There is one review on Amazon that complains about the use of ORAC values throughout this book. The reviewer notes that the USDA has removed its ORAC database, but doesn’t explain why ORAC was pulled. The USDA in announcing the removal says that “ORAC values are routinely misused by food and dietary supplement manufacturing companies to promote their products and by consumers to guide their food and dietary supplement choices.” Marketers were abusing the system and had found ways to juggle the results to get high ORAC values, such as comparing the score of a gallon ‘juice mix’ with a half cup of berries. The marketers deliberately obscured the misleading result. But ORAC values can be important. As ORAC researcher Ronald L. Prior, Ph.D., said in a letter in response to the removal of the USDA database pointed out that is was a useful tool for research as there is “a considerable amount of scientific literature on the positive health benefits of the polyphenolic flavonoid-type compounds in foods.” So there is good reason to list the ORAC values in this book. Google “ORAC Ronald Prior” to read the full response.

    Eating on the Wild Side is a great book that I keep going to as a food-buying guide.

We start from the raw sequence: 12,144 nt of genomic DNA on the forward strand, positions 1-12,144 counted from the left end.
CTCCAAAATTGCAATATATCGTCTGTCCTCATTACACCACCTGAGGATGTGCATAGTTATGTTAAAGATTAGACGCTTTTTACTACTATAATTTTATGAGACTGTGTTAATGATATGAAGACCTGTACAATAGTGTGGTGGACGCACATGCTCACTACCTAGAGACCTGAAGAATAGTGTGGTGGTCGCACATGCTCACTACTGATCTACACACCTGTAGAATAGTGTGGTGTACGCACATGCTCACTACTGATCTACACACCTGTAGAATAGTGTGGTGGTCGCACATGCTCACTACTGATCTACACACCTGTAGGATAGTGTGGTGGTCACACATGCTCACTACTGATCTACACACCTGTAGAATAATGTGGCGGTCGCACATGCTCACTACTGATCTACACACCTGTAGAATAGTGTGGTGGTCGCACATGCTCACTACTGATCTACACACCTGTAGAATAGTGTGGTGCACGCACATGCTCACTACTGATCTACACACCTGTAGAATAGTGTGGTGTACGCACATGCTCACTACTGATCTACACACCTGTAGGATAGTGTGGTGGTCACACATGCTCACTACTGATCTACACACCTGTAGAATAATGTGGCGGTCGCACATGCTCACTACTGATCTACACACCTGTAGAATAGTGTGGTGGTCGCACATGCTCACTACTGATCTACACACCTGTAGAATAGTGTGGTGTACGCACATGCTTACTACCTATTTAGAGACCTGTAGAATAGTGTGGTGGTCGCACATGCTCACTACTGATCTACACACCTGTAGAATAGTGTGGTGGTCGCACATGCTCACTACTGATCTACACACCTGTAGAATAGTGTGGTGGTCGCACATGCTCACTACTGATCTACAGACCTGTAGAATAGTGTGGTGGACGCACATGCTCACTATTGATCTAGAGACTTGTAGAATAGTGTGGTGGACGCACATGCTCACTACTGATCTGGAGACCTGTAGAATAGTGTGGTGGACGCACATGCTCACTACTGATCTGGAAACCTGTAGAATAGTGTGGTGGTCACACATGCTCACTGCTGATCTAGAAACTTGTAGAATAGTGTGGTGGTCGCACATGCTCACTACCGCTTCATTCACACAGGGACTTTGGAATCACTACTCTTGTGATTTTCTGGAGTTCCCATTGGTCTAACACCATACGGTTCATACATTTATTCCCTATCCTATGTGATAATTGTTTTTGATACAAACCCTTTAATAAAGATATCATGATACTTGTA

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  2. Joanna Daneman
    149 of 156 people found the following review helpful
    5.0 out of 5 stars
    VERY COOL BOOK!, June 5, 2013
    By 
    Joanna Daneman (USA) –
    (VINE VOICE)
      
    (COMMUNITY FORUM 04)
      
    (#1 Hall OF FAME REVIEWER)
      
    (TOP 10 REVIEWER)
      

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    This books is, in my opinion, LOOOOONG overdue. From sweet corn that no longer tastes “corny” to cottony white strawberries and golf-ball tomatoes, what has happened to our produce and what can we do to obtain the best, most nutritious fruits and vegetables. This is a practical book as well as a very interesting read. It’s not only a natural history of our most commonly-eaten fruits and veg, it’s also a guide to buying and using produce, sources for seeds, and much more.